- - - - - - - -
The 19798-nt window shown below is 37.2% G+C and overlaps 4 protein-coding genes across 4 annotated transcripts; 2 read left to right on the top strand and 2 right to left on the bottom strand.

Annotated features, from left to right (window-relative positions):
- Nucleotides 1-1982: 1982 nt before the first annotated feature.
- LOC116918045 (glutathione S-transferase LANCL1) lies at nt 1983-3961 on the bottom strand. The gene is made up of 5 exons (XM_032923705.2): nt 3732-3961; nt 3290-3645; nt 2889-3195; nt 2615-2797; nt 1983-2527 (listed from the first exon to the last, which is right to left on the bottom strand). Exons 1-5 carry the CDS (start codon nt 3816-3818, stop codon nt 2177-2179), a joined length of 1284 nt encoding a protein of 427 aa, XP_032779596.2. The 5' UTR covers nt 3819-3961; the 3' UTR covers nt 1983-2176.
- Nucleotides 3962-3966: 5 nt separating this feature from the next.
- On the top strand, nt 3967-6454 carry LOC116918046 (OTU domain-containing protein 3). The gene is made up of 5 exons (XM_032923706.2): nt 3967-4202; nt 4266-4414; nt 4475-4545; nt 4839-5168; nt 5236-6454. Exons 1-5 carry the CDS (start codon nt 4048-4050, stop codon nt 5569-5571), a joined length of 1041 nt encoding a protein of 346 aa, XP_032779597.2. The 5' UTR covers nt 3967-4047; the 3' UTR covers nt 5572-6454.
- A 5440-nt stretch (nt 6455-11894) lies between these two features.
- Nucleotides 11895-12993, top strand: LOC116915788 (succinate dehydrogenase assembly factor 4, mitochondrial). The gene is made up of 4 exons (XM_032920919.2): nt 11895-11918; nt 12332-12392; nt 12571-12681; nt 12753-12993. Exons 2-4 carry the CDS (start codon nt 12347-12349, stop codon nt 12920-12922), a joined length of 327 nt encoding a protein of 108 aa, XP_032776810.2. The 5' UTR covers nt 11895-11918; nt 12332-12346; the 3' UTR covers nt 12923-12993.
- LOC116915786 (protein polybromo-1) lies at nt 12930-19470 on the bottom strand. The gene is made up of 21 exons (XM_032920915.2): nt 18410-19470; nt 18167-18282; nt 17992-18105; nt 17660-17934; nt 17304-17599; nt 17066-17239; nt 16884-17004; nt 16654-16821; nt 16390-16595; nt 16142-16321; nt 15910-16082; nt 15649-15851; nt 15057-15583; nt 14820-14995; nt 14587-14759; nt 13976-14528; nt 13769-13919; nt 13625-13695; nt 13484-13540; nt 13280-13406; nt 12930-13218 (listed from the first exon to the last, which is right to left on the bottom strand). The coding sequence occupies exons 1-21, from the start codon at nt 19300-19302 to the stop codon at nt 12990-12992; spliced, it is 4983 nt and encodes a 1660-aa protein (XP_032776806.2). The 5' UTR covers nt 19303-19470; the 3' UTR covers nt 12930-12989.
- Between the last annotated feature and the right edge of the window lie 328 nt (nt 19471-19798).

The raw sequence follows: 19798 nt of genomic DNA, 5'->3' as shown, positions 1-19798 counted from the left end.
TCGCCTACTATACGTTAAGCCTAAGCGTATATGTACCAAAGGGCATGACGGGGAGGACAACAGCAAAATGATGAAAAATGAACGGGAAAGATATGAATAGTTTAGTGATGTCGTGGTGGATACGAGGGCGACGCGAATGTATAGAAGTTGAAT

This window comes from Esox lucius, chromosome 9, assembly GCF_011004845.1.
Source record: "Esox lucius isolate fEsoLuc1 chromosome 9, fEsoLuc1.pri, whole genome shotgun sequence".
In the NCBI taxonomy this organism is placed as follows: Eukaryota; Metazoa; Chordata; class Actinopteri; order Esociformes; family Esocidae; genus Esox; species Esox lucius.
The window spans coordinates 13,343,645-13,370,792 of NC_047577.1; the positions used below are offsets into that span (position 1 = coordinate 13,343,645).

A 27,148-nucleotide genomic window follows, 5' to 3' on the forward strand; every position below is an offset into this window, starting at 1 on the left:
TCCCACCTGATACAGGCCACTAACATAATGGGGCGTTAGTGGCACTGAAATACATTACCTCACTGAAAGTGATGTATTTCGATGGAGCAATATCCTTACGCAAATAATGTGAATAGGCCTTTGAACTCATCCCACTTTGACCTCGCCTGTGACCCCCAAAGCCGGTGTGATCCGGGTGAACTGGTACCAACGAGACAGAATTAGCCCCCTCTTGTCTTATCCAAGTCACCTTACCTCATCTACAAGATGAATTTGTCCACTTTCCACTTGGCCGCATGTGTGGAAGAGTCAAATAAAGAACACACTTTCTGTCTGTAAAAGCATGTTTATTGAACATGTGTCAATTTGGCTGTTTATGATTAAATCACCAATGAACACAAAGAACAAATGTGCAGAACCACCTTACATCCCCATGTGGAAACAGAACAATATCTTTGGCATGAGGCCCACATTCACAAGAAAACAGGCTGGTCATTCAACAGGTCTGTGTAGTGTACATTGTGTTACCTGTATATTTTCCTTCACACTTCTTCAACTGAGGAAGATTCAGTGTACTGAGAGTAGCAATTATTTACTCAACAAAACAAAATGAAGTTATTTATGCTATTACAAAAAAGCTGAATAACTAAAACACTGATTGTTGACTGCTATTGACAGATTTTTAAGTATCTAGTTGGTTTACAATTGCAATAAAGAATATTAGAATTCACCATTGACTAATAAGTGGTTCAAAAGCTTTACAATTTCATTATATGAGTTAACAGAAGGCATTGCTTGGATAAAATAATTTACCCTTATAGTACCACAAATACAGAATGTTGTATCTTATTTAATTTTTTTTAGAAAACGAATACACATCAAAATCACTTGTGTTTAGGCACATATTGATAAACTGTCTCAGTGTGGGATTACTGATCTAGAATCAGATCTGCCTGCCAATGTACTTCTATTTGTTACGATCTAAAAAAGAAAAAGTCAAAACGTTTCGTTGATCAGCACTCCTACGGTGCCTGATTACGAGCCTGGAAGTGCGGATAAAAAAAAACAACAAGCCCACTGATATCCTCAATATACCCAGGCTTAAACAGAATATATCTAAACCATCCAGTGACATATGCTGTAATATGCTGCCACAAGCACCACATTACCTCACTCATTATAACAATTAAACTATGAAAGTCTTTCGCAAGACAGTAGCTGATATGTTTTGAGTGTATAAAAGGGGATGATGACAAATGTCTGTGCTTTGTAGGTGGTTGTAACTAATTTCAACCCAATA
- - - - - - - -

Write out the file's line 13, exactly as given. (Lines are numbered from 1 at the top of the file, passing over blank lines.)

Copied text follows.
This window comes from Esox lucius, chromosome 9, assembly GCF_011004845.1.